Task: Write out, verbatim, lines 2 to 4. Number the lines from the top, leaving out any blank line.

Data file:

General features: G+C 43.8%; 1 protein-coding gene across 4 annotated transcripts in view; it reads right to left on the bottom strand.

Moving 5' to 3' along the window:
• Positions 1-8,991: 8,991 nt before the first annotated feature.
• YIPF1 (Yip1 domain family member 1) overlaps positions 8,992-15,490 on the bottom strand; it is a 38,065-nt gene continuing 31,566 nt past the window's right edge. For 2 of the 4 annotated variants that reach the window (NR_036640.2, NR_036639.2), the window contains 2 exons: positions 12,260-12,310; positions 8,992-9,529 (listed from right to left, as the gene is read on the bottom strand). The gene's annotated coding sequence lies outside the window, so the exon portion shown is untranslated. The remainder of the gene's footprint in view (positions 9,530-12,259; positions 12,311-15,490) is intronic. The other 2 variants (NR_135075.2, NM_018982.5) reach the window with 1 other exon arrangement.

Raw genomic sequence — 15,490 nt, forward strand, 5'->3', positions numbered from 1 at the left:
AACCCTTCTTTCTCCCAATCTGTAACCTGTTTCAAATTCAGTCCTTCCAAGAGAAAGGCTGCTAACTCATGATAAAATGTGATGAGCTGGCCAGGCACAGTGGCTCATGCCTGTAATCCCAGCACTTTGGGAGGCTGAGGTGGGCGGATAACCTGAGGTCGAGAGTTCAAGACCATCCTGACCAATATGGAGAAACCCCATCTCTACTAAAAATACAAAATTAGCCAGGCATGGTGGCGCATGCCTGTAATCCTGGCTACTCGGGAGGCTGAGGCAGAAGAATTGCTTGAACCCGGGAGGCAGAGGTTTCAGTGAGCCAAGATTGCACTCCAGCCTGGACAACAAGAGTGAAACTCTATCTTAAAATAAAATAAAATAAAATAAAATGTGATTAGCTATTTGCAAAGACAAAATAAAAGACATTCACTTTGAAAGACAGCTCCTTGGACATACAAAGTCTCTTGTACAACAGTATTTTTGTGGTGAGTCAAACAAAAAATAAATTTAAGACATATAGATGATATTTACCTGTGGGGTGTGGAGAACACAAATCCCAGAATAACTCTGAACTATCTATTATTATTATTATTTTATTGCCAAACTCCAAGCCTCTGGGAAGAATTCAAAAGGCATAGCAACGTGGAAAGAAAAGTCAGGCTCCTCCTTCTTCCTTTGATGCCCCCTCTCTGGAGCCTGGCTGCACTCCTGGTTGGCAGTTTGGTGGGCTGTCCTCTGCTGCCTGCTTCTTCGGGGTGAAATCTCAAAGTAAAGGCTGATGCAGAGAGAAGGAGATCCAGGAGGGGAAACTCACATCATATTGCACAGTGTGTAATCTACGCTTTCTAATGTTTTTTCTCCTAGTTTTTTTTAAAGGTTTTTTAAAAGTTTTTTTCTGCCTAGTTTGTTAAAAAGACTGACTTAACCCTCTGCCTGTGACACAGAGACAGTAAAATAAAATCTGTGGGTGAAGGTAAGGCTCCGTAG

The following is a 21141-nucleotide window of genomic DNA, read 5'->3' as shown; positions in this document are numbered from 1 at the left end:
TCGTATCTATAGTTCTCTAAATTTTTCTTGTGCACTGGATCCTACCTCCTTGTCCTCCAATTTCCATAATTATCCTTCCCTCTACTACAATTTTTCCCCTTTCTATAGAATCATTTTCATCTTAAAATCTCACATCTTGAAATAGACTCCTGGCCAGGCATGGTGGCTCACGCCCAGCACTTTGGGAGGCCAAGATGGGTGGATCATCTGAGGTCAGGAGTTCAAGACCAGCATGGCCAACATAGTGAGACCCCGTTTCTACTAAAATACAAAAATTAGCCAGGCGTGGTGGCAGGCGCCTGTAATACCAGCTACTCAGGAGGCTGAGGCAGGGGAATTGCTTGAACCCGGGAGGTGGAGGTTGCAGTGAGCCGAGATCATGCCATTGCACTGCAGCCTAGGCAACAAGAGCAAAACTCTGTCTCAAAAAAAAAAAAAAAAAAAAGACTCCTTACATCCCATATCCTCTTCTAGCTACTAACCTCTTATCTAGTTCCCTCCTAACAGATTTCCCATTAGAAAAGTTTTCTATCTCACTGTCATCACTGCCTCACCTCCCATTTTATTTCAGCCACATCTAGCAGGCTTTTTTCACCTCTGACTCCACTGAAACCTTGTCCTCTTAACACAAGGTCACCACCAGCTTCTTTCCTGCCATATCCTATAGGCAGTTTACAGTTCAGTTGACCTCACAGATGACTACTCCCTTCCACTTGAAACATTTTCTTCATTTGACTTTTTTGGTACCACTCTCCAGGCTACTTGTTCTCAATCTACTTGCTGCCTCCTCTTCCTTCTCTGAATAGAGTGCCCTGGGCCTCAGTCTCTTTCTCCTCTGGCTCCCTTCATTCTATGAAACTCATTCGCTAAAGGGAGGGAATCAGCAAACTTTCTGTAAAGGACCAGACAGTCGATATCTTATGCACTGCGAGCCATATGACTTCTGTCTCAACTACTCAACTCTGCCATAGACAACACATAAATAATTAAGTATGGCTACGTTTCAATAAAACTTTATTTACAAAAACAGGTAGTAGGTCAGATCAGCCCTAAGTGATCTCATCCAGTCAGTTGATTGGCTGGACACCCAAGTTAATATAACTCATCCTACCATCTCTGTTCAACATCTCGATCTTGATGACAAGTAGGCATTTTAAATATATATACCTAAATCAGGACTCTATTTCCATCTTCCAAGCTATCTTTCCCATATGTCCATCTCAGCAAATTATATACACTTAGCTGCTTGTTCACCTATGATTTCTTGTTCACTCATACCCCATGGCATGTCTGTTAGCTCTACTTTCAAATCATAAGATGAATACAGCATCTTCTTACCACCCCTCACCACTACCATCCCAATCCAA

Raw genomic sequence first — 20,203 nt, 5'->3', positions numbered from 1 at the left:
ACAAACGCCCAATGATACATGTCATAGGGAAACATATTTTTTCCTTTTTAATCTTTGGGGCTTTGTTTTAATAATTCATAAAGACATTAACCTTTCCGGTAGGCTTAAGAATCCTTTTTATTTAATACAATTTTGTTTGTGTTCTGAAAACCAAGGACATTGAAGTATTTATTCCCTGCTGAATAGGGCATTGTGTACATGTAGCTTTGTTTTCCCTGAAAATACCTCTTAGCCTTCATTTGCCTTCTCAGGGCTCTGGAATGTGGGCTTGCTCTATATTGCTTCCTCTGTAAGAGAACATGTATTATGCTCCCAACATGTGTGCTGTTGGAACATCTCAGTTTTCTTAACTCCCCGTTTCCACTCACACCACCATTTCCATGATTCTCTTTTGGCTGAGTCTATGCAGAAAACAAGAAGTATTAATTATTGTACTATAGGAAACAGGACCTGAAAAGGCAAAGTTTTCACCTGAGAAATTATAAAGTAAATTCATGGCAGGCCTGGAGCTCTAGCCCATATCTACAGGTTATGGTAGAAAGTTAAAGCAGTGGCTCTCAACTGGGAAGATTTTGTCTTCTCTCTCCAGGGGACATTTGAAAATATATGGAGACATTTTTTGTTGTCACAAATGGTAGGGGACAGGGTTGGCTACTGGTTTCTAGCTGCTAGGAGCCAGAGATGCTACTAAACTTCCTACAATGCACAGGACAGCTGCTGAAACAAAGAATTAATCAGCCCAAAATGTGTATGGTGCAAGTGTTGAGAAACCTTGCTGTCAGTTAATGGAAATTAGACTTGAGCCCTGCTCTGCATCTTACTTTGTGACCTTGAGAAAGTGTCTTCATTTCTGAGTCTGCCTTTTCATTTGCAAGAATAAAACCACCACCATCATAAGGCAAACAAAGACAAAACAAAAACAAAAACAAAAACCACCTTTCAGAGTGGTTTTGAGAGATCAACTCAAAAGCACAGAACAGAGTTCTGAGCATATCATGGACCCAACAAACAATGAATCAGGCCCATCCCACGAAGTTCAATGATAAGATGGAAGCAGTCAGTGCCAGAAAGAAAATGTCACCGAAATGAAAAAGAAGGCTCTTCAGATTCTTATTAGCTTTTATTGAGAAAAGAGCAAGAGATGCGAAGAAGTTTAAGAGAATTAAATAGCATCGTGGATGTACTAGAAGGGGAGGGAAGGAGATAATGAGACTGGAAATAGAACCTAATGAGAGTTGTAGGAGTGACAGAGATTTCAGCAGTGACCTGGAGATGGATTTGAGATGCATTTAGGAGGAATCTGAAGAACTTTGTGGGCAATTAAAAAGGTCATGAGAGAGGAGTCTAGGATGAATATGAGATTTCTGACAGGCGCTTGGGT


Moving 5' to 3' along the window:
• Positions 1-8,991: 8,991 nt before the first annotated feature.
• YIPF1 (Yip1 domain family member 1) overlaps positions 8,992-15,490 on the bottom strand; it is a 38,065-nt gene continuing 31,566 nt past the window's right edge. For 2 of the 4 annotated variants that reach the window (NR_036640.2, NR_036639.2), the window contains 2 exons: positions 12,260-12,310; positions 8,992-9,529 (listed from right to left, as the gene is read on the bottom strand). The gene's annotated coding sequence lies outside the window, so the exon portion shown is untranslated. The remainder of the gene's footprint in view (positions 9,530-12,259; positions 12,311-15,490) is intronic. The other 2 variants (NR_135075.2, NM_018982.5) reach the window with 1 other exon arrangement.